Huey Lewis Opens up about Losing His Hearing after Being Diagnosed with Ménière's Disease

Huey Lewis got candid about his hearing loss, the struggles he has endured as a result, and finding a new way to live a meaningful and fulfilling life in spite of it.

Music is about sound, and for a musician to suffer a hearing loss is akin to a form of a death sentence, which is what Huey Lewis thought when he found out he would never hear sounds without aid again.

Huey Lewis of Huey Lewis and the News performs during Soul Bugs Superjam: The Dap-Kings play The Beatles at Piestewa Stage at the Lost Lake Festival | Photo: Getty Images

Huey Lewis of Huey Lewis and the News performs during Soul Bugs Superjam: The Dap-Kings play The Beatles at Piestewa Stage at the Lost Lake Festival | Photo: Getty Images

The musician got diagnosed with a rare ear disorder — Méniéré's disease — in 2018, at a time he was touring with his band, "Huey Lewis and The News."

In a newly published interview with Whitefish Review, Lewis got candid about his hearing loss, and he admitted that while some days are better than others, there are times when he can barely hear anything without turning on his hearing aid.

 Huey Lewis of Huey Lewis and The News performs at the Lost Lake Music Festival  in Phoenix, Arizona. | Photo: Getty Images

Huey Lewis of Huey Lewis and The News performs at the Lost Lake Music Festival in Phoenix, Arizona. | Photo: Getty Images

The musician stopped listening about a year and a half ago, and the worst part of the journey so far is that he can't hear music. As he puts it, hearing people's speech is difficult, but music is "Impossible."

He has sung twice since his diagnosis, but going for an entire set is hard, and it's more challenging to book a gig, as he has no idea how good or bad his hearing would be on the day of the performance.

Huey Lewis on the 14th hole during Day two of the Alfred Dunhill Links Championship at Carnoustie Golf Links | Photo: Getty Images

Huey Lewis on the 14th hole during Day two of the Alfred Dunhill Links Championship at Carnoustie Golf Links | Photo: Getty Images

Lewis acknowledged that he does not miss performing five days a week or having to travel all the time, but:

"I can't work, and I miss that. I miss the guys, the camaraderie, and the fun thing we had… but you know, what [am I] going to do?"

The musician added that his hearing loss ruined everything, and in the first two months after he got diagnosed, he wanted to kill himself. He contemplated using pills, which he thought was an easy way out, but in the end, he chose not to let the dark clouds win.

Singer-songwriter Huey Lewis of Huey Lewis and the News performs on stage during Summer NIght Concert Series at PNE Amphitheatre | Photo: Getty Images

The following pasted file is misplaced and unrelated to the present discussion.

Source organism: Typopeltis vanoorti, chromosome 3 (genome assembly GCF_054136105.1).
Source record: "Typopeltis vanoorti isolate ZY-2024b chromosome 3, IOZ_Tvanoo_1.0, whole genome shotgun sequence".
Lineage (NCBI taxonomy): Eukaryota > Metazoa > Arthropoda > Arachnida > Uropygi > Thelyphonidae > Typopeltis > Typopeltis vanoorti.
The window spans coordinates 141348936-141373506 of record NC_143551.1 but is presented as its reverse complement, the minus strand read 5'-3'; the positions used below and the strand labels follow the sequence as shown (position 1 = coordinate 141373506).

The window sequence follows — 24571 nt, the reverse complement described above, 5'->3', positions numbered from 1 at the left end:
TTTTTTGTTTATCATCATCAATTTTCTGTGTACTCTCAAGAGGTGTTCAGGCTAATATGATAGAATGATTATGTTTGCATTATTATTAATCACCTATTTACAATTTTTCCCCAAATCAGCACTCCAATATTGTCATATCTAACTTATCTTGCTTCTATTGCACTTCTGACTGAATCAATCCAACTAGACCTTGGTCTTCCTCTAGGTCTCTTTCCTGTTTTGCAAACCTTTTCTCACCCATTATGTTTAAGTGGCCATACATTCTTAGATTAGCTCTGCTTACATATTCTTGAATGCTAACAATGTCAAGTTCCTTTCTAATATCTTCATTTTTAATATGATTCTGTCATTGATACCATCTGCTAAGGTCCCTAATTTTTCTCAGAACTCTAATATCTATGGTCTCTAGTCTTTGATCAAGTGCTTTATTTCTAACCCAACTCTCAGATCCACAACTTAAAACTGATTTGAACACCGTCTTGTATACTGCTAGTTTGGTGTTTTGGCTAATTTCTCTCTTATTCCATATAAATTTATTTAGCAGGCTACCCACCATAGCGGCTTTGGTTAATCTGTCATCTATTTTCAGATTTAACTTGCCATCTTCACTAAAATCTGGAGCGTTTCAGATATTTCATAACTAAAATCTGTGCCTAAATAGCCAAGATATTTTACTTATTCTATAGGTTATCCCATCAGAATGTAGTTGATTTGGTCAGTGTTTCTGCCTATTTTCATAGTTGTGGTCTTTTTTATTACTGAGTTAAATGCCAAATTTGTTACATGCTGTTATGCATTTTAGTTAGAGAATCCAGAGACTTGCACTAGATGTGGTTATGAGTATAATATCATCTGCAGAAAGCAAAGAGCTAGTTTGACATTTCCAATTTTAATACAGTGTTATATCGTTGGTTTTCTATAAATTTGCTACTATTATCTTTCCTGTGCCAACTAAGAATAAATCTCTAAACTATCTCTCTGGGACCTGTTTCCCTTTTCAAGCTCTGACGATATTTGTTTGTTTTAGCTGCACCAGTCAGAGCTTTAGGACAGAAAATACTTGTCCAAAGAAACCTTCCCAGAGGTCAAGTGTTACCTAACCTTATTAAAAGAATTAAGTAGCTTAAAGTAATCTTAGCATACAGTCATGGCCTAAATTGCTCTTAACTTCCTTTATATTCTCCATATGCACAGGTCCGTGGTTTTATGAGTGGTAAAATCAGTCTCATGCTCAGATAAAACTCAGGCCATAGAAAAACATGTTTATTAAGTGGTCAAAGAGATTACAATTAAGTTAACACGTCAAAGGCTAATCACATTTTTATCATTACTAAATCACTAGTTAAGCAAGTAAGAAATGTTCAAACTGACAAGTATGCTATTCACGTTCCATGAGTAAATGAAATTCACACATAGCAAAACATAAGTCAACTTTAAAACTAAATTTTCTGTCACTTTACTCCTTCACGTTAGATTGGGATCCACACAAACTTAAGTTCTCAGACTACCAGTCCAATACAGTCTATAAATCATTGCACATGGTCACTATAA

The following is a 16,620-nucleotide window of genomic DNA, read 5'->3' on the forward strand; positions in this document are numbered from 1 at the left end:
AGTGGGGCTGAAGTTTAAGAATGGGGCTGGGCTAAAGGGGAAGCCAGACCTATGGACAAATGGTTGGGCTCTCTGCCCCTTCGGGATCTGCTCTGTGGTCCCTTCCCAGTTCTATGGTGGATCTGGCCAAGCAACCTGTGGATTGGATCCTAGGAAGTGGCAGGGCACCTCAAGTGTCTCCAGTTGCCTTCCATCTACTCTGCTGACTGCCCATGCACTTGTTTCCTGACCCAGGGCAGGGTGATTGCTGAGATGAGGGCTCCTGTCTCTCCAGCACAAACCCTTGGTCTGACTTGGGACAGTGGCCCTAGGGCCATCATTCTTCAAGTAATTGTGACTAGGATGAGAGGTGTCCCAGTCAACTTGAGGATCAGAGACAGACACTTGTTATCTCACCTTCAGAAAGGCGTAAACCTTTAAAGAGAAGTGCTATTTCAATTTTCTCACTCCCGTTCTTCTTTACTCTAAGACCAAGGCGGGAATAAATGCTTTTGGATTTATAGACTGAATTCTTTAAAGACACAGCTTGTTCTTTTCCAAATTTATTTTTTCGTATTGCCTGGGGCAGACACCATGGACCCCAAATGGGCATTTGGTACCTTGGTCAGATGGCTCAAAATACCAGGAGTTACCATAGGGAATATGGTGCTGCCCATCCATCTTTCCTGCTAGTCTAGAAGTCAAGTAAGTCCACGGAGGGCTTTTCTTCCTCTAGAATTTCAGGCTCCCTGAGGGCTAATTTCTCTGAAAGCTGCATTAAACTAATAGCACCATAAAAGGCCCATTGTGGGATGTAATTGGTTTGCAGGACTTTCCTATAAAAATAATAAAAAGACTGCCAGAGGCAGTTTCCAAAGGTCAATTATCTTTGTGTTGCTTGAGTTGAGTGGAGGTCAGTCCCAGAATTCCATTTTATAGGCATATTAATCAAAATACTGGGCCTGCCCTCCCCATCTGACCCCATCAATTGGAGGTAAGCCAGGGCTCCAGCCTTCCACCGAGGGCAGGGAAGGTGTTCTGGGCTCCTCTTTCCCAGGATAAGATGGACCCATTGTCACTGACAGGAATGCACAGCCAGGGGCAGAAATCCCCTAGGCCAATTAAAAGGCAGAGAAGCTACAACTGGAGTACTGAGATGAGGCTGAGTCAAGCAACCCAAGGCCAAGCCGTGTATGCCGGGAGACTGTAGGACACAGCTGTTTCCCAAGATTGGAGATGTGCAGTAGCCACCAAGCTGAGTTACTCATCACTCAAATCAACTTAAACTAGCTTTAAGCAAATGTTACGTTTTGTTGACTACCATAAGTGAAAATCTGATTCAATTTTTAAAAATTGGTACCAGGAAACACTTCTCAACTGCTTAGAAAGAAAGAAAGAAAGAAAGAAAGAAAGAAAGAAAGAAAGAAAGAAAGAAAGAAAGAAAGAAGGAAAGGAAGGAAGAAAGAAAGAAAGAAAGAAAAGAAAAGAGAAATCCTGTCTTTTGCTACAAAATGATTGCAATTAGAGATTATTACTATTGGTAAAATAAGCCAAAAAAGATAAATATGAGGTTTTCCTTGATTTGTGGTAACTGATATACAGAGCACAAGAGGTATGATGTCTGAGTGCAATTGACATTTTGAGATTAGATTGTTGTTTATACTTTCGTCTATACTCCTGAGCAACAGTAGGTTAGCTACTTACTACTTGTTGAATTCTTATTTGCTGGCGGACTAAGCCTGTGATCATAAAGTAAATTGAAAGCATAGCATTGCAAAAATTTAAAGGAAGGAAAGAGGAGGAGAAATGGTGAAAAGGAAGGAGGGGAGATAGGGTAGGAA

Singer-songwriter Huey Lewis of Huey Lewis and the News performs on stage during Summer NIght Concert Series at PNE Amphitheatre | Photo: Getty Images

On the bright side, the Montana resident has gotten support from fans, and his current situation has given him a chance to lean back and appreciate the things he still has going for him in his life. The singer is also discovering that he loves being at home and going fishing once in a while.

Lewis has not performed since canceling all his shows in April 2018, and while he is most likely never going to hold a concert again, he has a seven-song album, "Weather," coming out in mid-February 2020.

Huey Lewis reacts on the 3rd tee during day one of the 2017 Alfred Dunhill Championship at Carnoustie | Photo: Getty Images

Huey Lewis reacts on the 3rd tee during day one of the 2017 Alfred Dunhill Championship at Carnoustie | Photo: Getty Images

The album was recorded before the musician got diagnosed, and he has released a new single from it, titled, "While We're Young."

Méniéré's disease affects the inner ear. While there's no known cause for it, the National Institute on Deafness and Other Communication Diseases lists a constriction in the blood vessels as a consequence of infection or allergies as a possible cause.

Huey Lewis of Huey Lewis and the News performs at Camelback Stage during day 2 of the 2017 Lost Lake Festival | Photo: Getty Images

Huey Lewis of Huey Lewis and the News performs at Camelback Stage during day 2 of the 2017 Lost Lake Festival | Photo: Getty Images

The disease causes severe dizziness, ringing in the ears, hearing loss, and a feeling of fullness or congestion in the ear. It usually affects only one ear and can develop at any age. 

The institute approximates that about 615, 000 people in the United States have the disease, and 45, 500 new cases are recorded each year. 

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